Why do I keep calling my wife’s Canon 40D, a D40? It perplexes her as she is a dedicated Canon shooter and is fully aware that I have been a Nikon guy since the 1960s, shooting (an FTN camera that is) in Vietnam.
So I spent this rainy afternoon researching Canon’s timeline. Here are my discoveries:
April 2000 – Canon revealed the EOS D30, the first digital SLR that amateur photographers could really afford. 10 years later, we have the latest incarnation of the original design – the 15.1 megapixel EOS 50D. (Added note: There are megapixels and then there are megapixels. But that’s another story.)
The EOS D30 offered the amateur 3.1 megapixels, a 3 point auto focus, continuous 3 frames per second (JPEG), and a 1.8 inch LCD monitor.
In February 2002, Canon introduced the EOS D60. Now why did they go from 30 to 60? I don’t know. Maybe because the D60 had 6.3 megapixels, upgraded from the D30’s 3.1. Canon kept the 3 point auto focus, increased the continuous number of frames one could shoot from 3.3 frames per second to 8.
Now Canon seemed to be bouncing out a new camera every year. My thinking was, if you want a new Canon, you had better buy it always the first month cause if you wait you will get yourself a outdated camera pretty quick :=)
POW – another Canon just 12 months later on February 2003 – the EOS 10D.
WHAT? Did I say EOS 10D?
Now why did they go and put the “D” behind the 10 instead of in front of it? And 30 and 60 are higher numbers than 10 … so why 10?
The truth will reveal itself in the years to come, but they were not going to tell us yet.
At first glance the EOS 10D looks quite similar to the D60. However, the changes are fairly significant.
When you first pick up the camera, you will notice the new magnesium alloy case and restyled softer shape. Its body is now made from the same material as the EOS-1D/1Ds and shares quite a few style shapes with those cameras.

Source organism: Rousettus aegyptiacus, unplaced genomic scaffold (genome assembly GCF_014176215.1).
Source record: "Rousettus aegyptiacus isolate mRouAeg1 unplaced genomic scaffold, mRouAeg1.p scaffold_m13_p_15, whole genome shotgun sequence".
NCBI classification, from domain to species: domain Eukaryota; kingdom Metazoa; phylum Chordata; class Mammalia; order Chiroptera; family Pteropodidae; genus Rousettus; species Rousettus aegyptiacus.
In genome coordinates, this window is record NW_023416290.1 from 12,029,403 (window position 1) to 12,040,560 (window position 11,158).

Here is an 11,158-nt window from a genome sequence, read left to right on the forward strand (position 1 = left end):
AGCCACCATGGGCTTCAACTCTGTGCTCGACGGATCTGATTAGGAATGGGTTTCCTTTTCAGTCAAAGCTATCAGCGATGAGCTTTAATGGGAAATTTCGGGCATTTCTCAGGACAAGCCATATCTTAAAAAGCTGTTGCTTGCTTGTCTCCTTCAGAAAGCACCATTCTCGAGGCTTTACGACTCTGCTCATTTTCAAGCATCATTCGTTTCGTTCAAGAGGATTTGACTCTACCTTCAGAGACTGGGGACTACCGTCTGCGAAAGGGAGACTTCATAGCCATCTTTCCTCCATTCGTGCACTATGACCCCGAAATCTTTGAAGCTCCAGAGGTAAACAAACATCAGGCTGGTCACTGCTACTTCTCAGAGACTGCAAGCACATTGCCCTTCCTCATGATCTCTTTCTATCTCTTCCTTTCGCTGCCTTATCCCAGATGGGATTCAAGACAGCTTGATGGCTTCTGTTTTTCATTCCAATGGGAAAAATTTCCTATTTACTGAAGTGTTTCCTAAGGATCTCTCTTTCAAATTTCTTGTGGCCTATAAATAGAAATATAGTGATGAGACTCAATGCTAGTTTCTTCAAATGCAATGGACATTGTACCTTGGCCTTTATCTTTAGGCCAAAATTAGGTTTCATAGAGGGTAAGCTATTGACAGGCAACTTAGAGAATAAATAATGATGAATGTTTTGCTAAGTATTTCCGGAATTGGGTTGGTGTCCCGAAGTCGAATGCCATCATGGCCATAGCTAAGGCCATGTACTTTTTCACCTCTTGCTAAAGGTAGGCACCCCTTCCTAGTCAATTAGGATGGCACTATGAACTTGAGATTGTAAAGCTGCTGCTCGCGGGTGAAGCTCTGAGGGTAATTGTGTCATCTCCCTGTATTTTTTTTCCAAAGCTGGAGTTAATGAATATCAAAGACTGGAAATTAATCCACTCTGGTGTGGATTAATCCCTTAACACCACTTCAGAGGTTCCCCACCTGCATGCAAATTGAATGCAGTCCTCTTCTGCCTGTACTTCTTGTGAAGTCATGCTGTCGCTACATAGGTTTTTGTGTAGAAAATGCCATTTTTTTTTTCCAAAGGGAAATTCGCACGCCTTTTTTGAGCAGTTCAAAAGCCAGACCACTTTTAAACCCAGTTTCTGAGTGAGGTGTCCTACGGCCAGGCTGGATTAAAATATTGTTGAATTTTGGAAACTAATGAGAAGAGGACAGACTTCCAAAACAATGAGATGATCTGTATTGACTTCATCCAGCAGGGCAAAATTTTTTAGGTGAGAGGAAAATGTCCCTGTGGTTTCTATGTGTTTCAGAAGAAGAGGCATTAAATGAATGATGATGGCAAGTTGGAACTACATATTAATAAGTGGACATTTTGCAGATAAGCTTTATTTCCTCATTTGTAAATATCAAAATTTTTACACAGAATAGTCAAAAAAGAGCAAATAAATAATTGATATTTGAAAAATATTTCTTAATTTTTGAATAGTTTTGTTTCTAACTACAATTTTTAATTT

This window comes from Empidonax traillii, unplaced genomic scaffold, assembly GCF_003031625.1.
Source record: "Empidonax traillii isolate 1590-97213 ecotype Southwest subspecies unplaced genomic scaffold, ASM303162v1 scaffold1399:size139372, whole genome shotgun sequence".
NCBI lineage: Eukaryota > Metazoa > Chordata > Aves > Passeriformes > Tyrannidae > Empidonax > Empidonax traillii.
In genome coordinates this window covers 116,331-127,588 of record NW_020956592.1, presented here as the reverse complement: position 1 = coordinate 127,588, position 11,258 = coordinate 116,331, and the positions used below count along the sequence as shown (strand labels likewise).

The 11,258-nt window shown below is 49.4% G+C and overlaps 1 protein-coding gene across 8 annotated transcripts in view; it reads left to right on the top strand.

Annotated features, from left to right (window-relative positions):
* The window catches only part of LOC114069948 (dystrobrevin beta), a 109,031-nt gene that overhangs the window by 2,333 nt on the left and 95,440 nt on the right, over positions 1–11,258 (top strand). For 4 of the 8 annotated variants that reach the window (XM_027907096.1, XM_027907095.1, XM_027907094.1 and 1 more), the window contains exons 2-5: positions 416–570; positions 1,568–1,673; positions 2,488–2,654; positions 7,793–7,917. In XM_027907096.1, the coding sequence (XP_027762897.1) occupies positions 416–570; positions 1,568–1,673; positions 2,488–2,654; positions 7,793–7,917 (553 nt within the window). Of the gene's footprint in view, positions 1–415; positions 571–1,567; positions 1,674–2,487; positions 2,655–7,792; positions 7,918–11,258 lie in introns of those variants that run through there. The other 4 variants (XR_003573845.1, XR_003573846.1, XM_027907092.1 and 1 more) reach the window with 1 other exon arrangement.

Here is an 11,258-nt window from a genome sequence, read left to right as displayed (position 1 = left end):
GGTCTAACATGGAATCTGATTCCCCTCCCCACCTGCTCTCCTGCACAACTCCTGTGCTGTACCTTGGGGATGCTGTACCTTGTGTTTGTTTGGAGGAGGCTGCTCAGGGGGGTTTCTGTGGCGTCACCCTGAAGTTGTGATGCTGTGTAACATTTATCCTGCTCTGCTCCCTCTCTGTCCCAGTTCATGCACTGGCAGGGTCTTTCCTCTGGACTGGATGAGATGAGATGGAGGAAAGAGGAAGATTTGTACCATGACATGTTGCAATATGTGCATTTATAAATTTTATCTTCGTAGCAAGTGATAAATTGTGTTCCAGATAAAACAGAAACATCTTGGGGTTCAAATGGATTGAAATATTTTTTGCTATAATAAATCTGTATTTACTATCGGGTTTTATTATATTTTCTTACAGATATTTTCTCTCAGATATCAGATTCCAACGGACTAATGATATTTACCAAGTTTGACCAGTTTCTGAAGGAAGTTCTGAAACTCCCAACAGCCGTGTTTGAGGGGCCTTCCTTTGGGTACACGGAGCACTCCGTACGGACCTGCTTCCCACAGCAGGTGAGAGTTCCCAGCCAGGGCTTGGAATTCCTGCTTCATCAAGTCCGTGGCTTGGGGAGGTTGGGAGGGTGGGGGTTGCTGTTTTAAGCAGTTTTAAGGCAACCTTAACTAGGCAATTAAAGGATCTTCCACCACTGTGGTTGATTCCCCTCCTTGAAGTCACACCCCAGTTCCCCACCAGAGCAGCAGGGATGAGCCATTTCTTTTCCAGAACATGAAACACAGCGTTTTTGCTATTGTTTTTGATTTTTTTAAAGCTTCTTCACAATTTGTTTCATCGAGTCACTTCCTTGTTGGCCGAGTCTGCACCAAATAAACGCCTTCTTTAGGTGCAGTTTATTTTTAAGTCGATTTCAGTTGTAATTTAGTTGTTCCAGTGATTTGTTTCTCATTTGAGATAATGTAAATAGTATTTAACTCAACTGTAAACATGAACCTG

New important features are incorporated:
- New body and control layout
- Orientation sensor
- Improved auto focus
- New and improved LCD monitor
- Kelvin selectable white balance
- Extended ISO range,
- More flexible image parameters, and
- New manufacturing process for the CMOS sensor
What’s next? The Canon EOS 20D. Looks like we are now on a trip down “numbers first, D last” path.
Introduced in August of 2004, the 20D went from 6.3 megapixels to 8.2; and 7 point auto focus to 9 points. And wow – we are now at 5 frames per second all the way up to 23 continuous frames. That’s a big jump for us photojournalists. Same size LCD monitor.
Then 18 months later – you got it – the new Canon 30D.
What’s new of significance: A 2.5 inch LCD monitor. That’s a welcome change. But I’m not going to buy the camera. Why? Well because I just know in my heart that the camera that my wife is dreaming about is only 18 months away.
On August of 2007 the Canon EOS 40D was born.
The 40D’s 10.1 megapixels is what she wanted, including the 9 point auto focus that everyone needs, and would you believe this: 75 frames continuous shooting at 6.5/3.0 frames per second. Amazing how this Canon 40D can keep up with that.
And look at all these other features:
- A dust reduction system comprising a ultrasonic platform which shakes the low pass filter.
- More improvements that bring the EOS 40D closer into line with the EOS-1D series, which include a move to the same page-by-page menu system, both RAW and sRAW (2.5 MP), 14-bitk A/D converter and 14-bit RAW, cross-type AF points for F5.6 or faster lenses, a larger and brighter viewfinder, interchangeable focusing screens a larger LCD monitor (3.0″) and faster continuouis shooting (6.5 frames per second).
- Oh yes – and live view.
One year to the month, and here comes another. But its been a busy year in the camera manufacturing business with Nikon’s new D300 getting a lot of attention in the amateur/professional segment.
In true fashion Canon again comes out with a new camera: The 50D is essentially a 40D body wrapped around a newly-developed 15 megapixel sensor, and we all know everyone likes big numbers when it comes to sensors.
August 2008, Canon is claiming now that the new sensor’s design means that despite the higher resolution image, noise has improved. My wife didn’t buy a 50D to let me try it out so I don’t know about that.
Several other features of the 50D:
- Raw files: (CR2 format),(RAW full resolution),(sRAW1 – 7.1MP),(sRAW2 – 3.8MP)
- ISO’s up to 12,800
- And a bunch of other stuff that my wife will never use. A more techy photographer might, but she loves her 40D unconditionally
What’s next? Stay Tuned!